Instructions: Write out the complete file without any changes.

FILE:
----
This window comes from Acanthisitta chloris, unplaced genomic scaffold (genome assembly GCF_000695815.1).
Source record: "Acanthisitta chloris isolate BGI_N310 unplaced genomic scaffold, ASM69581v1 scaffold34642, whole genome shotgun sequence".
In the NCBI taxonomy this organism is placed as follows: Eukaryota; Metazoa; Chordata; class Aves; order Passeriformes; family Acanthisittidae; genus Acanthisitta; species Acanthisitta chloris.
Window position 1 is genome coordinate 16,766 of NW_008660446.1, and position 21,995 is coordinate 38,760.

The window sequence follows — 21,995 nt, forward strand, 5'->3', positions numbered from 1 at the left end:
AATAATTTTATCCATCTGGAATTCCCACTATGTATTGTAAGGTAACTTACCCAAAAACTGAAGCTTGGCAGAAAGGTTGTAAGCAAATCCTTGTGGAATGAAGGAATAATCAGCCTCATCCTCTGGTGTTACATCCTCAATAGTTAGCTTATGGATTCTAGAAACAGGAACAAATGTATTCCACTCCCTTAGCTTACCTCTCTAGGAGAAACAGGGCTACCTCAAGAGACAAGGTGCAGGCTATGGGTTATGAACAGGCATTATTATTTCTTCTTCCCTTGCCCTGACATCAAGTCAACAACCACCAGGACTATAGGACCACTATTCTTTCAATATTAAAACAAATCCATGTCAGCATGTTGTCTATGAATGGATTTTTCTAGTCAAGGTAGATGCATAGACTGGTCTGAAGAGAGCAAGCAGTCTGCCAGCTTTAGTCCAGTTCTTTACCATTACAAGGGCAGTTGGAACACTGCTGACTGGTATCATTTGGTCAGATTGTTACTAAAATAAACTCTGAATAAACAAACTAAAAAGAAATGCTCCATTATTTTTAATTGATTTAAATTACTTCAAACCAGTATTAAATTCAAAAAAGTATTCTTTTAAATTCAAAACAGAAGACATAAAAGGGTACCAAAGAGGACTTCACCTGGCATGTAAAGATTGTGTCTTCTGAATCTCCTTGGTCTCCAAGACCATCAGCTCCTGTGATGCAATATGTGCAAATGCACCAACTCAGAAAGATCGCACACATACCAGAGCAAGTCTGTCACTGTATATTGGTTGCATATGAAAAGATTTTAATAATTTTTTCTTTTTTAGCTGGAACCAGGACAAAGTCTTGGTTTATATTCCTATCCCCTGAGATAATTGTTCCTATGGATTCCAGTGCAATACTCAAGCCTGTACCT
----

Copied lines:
This window comes from Acanthisitta chloris, unplaced genomic scaffold (genome assembly GCF_000695815.1).
Source record: "Acanthisitta chloris isolate BGI_N310 unplaced genomic scaffold, ASM69581v1 scaffold34642, whole genome shotgun sequence".
In the NCBI taxonomy this organism is placed as follows: Eukaryota; Metazoa; Chordata; class Aves; order Passeriformes; family Acanthisittidae; genus Acanthisitta; species Acanthisitta chloris.
Window position 1 is genome coordinate 16,766 of NW_008660446.1, and position 21,995 is coordinate 38,760.

The window sequence follows — 21,995 nt, forward strand, 5'->3', positions numbered from 1 at the left end:
AATAATTTTATCCATCTGGAATTCCCACTATGTATTGTAAGGTAACTTACCCAAAAACTGAAGCTTGGCAGAAAGGTTGTAAGCAAATCCTTGTGGAATGAAGGAATAATCAGCCTCATCCTCTGGTGTTACATCCTCAATAGTTAGCTTATGGATTCTAGAAACAGGAACAAATGTATTCCACTCCCTTAGCTTACCTCTCTAGGAGAAACAGGGCTACCTCAAGAGACAAGGTGCAGGCTATGGGTTATGAACAGGCATTATTATTTCTTCTTCCCTTGCCCTGACATCAAGTCAACAACCACCAGGACTATAGGACCACTATTCTTTCAATATTAAAACAAATCCATGTCAGCATGTTGTCTATGAATGGATTTTTCTAGTCAAGGTAGATGCATAGACTGGTCTGAAGAGAGCAAGCAGTCTGCCAGCTTTAGTCCAGTTCTTTACCATTACAAGGGCAGTTGGAACACTGCTGACTGGTATCATTTGGTCAGATTGTTACTAAAATAAACTCTGAATAAACAAACTAAAAAGAAATGCTCCATTATTTTTAATTGATTTAAATTACTTCAAACCAGTATTAAATTCAAAAAAGTATTCTTTTAAATTCAAAACAGAAGACATAAAAGGGTACCAAAGAGGACTTCACCTGGCATGTAAAGATTGTGTCTTCTGAATCTCCTTGGTCTCCAAGACCATCAGCTCCTGTGATGCAATATGTGCAAATGCACCAACTCAGAAAGATCGCACACATACCAGAGCAAGTCTGTCACTGTATATTGGTTGCATATGAAAAGATTTTAATAATTTTTTCTTTTTTAGCTGGAACCAGGACAAAGTCTTGGTTTATATTCCTATCCCCTGAGATAATTGTTCCTATGGATTCCAGTGCAATACTCAAGCCTGTACCT